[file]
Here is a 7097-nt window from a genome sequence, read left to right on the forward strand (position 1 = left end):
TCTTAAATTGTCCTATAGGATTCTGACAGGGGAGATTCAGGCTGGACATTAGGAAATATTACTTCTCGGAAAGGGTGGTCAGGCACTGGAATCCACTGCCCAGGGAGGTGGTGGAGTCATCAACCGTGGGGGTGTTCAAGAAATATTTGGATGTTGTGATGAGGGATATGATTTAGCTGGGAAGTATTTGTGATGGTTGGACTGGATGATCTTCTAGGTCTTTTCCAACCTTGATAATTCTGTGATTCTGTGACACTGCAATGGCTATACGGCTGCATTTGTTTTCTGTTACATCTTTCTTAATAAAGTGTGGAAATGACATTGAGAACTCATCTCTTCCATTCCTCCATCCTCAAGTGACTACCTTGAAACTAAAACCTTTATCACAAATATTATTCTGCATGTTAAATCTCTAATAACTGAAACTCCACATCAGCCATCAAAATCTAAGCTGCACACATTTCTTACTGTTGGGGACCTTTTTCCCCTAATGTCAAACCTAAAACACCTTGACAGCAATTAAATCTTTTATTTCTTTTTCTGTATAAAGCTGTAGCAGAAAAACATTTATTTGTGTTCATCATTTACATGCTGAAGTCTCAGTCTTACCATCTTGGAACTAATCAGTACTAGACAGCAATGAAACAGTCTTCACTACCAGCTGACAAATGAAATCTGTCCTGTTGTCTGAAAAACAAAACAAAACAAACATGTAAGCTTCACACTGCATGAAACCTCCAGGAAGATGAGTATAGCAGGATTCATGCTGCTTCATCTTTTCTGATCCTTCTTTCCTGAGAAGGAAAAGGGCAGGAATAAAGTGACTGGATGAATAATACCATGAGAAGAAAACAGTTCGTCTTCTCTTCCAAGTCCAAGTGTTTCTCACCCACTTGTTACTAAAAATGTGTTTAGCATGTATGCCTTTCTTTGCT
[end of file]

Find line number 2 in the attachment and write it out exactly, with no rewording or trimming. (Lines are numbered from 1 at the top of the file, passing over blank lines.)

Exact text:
TCTTAAATTGTCCTATAGGATTCTGACAGGGGAGATTCAGGCTGGACATTAGGAAATATTACTTCTCGGAAAGGGTGGTCAGGCACTGGAATCCACTGCCCAGGGAGGTGGTGGAGTCATCAACCGTGGGGGTGTTCAAGAAATATTTGGATGTTGTGATGAGGGATATGATTTAGCTGGGAAGTATTTGTGATGGTTGGACTGGATGATCTTCTAGGTCTTTTCCAACCTTGATAATTCTGTGATTCTGTGACACTGCAATGGCTATACGGCTGCATTTGTTTTCTGTTACATCTTTCTTAATAAAGTGTGGAAATGACATTGAGAACTCATCTCTTCCATTCCTCCATCCTCAAGTGACTACCTTGAAACTAAAACCTTTATCACAAATATTATTCTGCATGTTAAATCTCTAATAACTGAAACTCCACATCAGCCATCAAAATCTAAGCTGCACACATTTCTTACTGTTGGGGACCTTTTTCCCCTAATGTCAAACCTAAAACACCTTGACAGCAATTAAATCTTTTATTTCTTTTTCTGTATAAAGCTGTAGCAGAAAAACATTTATTTGTGTTCATCATTTACATGCTGAAGTCTCAGTCTTACCATCTTGGAACTAATCAGTACTAGACAGCAATGAAACAGTCTTCACTACCAGCTGACAAATGAAATCTGTCCTGTTGTCTGAAAAACAAAACAAAACAAACATGTAAGCTTCACACTGCATGAAACCTCCAGGAAGATGAGTATAGCAGGATTCATGCTGCTTCATCTTTTCTGATCCTTCTTTCCTGAGAAGGAAAAGGGCAGGAATAAAGTGACTGGATGAATAATACCATGAGAAGAAAACAGTTCGTCTTCTCTTCCAAGTCCAAGTGTTTCTCACCCACTTGTTACTAAAAATGTGTTTAGCATGTATGCCTTTCTTTGCT